The 2012 Charity 100

We’ve graded Canada’s biggest 100 charities based on charity efficiency, fundraising efficiency, governance and transparency and reserve fund size.

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Calgary Food Bank
There are a myriad of causes, foundations, hospitals and community groups that need our support and every year Canadians give generously to these charities—the latest figure is $8.3 billion in 2010.

But for donors, it’s not always clear where the money is going. How much money is directly going to programs? How much is being spent on fundraising and publicity? And how much is going to the salaries of the directors? Like all organizations, charities have expenses including utility bills, supplies and staffing costs. You hope your donation is being spent as effectively as possible but worry, as in some cases, your money is being frittered away.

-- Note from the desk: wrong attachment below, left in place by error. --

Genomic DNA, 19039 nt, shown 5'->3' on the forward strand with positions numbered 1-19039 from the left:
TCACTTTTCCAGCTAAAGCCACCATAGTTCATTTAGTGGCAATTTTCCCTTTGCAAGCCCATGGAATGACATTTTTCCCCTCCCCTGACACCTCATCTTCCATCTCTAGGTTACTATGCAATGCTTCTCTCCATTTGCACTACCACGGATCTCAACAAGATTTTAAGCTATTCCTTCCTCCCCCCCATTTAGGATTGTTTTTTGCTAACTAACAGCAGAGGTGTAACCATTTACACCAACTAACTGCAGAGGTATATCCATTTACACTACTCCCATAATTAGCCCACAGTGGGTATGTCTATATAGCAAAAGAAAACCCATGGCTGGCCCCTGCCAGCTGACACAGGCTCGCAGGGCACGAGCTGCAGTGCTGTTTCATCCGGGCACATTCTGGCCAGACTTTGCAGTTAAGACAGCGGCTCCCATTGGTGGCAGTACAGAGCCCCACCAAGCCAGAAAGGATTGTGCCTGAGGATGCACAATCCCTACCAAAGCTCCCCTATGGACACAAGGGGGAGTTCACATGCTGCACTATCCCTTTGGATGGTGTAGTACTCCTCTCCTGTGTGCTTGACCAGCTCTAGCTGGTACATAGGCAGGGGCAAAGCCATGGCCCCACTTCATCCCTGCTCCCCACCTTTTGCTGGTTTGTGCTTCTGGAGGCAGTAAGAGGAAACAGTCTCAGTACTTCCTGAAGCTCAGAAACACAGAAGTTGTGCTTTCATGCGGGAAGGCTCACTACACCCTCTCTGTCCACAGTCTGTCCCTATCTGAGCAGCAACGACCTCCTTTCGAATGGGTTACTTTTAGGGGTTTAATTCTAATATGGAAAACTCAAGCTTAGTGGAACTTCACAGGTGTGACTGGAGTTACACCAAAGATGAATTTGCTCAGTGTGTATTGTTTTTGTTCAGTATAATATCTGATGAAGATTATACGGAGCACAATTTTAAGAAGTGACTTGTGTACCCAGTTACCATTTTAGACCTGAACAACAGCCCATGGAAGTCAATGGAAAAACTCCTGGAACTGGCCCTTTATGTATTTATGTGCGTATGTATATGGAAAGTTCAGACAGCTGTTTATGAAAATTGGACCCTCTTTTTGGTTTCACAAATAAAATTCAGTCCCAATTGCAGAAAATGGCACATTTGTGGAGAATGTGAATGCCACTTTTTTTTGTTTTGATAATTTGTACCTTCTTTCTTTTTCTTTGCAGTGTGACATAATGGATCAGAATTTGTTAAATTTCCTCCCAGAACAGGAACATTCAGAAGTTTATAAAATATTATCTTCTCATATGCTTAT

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That’s where MoneySense comes in. For the third straight year, we’ve graded Canada’s biggest 100 charities based on charity efficiency, fundraising efficiency, governance and transparency and reserve fund size.

Our goal is to provide Canadians with the information they need to make smart giving decisions.

It’s worth noting that many lottery fundraisers for instance can be considered “inefficient” due to massive overhead costs but they can also net millions in much-needed funds that otherwise would not have been possible to secure.

The ratings are in no way a judgment on the merit of a cause and therefore should not be considered in isolation. Instead, refer the 2012 Charity 100 list as a starting point for your own research. Happy giving!

Features

2012 Charity 100

2012 Charity 100
Check out the full list to find your favourite charity and compare it to other organizations doing similar work.

2012 Charity 100

Give with confidence
Nobody wants their charitable dollars to be gobbled up by overhead costs. Here’s what to watch for.

2012 Charity 100

Charity efficiency
A look at how the 25 biggest charities spend their money.

2012 Charity 100

Methodology
Our influential charity rating system assigns letter grades to the biggest 100 charities in Canada.